Consistent Simulation Framework for Efficient Mass Discharge and Source Depletion Time Predictions of DNAPL Contaminants in Heterogeneous Aquifers Under Uncertainty

Wednesday, 17 December 2014
Jonas Koch and Wolfgang Nowak, University of Stuttgart, Stuttgart, Germany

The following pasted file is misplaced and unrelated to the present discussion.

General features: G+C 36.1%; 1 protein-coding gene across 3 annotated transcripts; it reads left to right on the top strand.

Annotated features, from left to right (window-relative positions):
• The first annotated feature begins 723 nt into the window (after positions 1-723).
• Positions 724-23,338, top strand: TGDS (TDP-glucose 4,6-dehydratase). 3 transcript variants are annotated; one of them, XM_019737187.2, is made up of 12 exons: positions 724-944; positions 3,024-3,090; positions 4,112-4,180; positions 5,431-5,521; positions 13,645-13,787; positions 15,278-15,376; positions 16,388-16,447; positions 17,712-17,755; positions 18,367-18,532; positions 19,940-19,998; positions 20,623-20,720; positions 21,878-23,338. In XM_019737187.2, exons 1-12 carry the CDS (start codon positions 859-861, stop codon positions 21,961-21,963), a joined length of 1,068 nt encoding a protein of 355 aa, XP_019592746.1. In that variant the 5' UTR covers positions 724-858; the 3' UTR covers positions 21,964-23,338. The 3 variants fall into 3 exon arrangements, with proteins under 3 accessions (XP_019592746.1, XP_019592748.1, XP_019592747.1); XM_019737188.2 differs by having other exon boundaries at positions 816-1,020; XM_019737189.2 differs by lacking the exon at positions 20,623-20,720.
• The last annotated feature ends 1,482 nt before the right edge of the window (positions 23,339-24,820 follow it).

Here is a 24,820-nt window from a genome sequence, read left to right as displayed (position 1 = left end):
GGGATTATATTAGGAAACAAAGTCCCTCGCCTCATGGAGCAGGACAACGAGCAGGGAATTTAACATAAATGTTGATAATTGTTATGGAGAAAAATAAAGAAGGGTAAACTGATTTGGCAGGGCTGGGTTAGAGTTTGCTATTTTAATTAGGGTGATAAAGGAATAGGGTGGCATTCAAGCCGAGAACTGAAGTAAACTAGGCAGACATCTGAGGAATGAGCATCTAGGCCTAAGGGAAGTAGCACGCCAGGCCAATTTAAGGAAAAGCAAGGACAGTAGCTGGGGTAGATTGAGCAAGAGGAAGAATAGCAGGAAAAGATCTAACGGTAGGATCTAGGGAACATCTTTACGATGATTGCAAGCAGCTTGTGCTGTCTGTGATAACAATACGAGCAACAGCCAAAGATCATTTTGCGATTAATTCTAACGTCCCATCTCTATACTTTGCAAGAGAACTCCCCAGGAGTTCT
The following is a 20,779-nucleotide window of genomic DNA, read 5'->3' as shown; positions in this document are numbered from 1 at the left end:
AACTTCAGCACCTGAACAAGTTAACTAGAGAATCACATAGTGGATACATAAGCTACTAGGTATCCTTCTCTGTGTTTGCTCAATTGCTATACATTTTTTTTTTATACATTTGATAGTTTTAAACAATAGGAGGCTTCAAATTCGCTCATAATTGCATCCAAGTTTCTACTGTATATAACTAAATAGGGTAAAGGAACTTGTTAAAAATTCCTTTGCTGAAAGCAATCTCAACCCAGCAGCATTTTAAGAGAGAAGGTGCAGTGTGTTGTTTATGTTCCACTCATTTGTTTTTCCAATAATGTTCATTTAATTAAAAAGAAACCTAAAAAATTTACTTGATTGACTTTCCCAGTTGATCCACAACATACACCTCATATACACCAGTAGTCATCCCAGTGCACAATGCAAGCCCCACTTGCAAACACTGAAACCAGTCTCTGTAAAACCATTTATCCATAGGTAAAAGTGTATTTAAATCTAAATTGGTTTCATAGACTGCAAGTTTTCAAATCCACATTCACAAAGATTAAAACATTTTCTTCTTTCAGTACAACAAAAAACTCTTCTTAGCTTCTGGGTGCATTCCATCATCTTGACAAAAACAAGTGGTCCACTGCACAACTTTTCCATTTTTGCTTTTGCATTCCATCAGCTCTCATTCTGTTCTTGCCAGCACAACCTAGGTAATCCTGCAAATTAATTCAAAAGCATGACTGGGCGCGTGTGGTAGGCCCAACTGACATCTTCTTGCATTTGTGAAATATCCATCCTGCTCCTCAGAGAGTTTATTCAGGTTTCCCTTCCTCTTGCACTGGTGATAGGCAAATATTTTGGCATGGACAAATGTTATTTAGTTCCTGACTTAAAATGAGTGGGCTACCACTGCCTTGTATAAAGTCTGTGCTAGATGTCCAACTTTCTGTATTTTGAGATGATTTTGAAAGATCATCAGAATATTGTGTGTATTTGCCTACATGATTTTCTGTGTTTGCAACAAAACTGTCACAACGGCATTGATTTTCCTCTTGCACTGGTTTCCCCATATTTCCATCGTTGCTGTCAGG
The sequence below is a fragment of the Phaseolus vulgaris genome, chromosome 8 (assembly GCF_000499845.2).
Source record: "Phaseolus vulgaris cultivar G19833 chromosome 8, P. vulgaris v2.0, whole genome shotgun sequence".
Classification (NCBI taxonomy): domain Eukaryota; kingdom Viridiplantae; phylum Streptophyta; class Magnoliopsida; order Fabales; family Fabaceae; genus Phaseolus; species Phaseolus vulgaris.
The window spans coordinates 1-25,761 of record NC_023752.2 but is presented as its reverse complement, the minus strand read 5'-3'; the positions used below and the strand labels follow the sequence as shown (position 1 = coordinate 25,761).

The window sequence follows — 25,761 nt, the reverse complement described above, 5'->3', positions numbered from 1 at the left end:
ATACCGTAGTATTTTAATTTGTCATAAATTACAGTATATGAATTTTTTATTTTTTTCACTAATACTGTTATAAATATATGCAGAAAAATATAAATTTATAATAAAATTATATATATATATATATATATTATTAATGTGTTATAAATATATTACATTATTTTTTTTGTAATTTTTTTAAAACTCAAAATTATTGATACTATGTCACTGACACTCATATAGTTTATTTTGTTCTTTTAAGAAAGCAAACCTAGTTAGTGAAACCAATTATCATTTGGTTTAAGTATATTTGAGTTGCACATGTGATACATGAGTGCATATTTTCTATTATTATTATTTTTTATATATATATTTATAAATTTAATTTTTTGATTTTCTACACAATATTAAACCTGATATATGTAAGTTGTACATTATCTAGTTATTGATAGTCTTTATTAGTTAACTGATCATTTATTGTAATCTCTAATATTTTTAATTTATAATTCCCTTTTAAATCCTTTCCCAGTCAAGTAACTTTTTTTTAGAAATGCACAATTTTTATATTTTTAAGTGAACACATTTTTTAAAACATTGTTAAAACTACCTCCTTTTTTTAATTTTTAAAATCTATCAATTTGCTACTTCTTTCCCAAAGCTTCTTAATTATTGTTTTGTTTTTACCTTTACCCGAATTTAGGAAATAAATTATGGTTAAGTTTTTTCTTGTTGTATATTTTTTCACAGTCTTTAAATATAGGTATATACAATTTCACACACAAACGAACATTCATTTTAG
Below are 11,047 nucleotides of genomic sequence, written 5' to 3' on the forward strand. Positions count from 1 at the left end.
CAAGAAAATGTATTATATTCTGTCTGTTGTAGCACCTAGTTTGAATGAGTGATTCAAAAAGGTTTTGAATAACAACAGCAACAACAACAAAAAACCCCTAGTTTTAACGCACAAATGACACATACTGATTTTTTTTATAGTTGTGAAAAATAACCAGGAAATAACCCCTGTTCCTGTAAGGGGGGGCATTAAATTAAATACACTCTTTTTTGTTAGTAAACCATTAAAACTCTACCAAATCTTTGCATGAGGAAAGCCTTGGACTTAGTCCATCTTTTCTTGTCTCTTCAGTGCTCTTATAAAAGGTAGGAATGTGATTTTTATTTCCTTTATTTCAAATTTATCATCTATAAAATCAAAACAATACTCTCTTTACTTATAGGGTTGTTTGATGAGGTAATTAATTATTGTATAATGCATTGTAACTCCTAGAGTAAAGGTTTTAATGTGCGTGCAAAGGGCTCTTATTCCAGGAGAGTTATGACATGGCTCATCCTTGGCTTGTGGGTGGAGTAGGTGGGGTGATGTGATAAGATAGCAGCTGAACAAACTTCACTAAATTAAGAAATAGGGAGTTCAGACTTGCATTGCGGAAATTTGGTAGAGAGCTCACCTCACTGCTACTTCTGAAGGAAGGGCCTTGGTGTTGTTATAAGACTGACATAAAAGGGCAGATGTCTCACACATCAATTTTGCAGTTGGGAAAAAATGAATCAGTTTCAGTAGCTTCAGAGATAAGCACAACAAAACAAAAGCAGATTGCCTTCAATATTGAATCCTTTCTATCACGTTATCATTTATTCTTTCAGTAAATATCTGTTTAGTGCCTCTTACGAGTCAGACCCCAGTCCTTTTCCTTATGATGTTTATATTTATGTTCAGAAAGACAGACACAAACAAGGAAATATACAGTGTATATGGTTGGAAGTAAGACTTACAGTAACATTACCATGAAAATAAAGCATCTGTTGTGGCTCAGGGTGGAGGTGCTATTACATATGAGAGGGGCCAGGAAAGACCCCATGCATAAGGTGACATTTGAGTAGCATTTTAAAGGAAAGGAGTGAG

Predicting DNAPL fate and transport in heterogeneous aquifers is challenging and subject to an uncertainty that needs to be quantified. Models for this task needs to be equipped with an accurate source zone description, i.e., the distribution of mass of all partitioning phases (DNAPL, water, and soil) in all possible states ((im)mobile, dissolved, and sorbed), mass-transfer algorithms, and the simulation of transport processes in the groundwater. Such detailed models tend to be computationally cumbersome when used for uncertainty quantification. Therefore, a selective choice of the relevant model states, processes, and scales are both sensitive and indispensable. We investigate the questions: what is a meaningful level of model complexity and how to obtain an efficient model framework that is still physically and statistically consistent. In our proposed model, aquifer parameters and the contaminant source architecture are conceptualized jointly as random space functions. The governing processes are simulated in a three-dimensional, highly-resolved, stochastic, and coupled model that can predict probability density functions of mass discharge and source depletion times. We apply a stochastic percolation approach as an emulator to simulate the contaminant source formation, a random walk particle tracking method to simulate DNAPL dissolution and solute transport within the aqueous phase, and a quasi-steady-state approach to solve for DNAPL depletion times. Using this novel model framework, we test whether and to which degree the desired model predictions are sensitive to simplifications often found in the literature. With this we identify that aquifer heterogeneity, groundwater flow irregularity, uncertain and physically-based contaminant source zones, and their mutual interlinkages are indispensable components of a sound model framework.